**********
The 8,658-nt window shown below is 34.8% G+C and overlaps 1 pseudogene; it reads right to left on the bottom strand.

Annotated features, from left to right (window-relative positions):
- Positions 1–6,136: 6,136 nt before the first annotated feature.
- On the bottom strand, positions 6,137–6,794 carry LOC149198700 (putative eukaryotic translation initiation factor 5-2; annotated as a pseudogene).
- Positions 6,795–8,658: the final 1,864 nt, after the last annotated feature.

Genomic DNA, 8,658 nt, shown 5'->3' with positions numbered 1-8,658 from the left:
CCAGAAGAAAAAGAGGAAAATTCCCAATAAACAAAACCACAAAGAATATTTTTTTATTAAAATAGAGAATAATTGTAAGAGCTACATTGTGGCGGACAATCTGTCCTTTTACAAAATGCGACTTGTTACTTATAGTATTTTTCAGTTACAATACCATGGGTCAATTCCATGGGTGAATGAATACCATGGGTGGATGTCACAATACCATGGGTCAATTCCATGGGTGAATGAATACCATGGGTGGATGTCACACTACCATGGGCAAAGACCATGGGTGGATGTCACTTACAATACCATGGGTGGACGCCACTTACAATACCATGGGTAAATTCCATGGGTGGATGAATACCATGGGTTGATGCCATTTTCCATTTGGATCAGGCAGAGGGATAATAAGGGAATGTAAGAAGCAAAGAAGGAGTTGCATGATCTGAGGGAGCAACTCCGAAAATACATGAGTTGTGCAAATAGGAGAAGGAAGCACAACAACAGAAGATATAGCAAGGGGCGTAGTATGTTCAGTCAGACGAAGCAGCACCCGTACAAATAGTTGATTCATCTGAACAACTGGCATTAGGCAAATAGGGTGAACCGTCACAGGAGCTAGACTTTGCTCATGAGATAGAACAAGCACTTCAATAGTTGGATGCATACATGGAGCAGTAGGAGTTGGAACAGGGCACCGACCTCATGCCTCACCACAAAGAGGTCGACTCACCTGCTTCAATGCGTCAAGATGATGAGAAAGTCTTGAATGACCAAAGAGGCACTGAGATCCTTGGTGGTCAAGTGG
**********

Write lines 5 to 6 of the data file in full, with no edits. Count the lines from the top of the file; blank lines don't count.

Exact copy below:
- Positions 6,795–8,658: the final 1,864 nt, after the last annotated feature.

Genomic DNA, 8,658 nt, shown 5'->3' with positions numbered 1-8,658 from the left: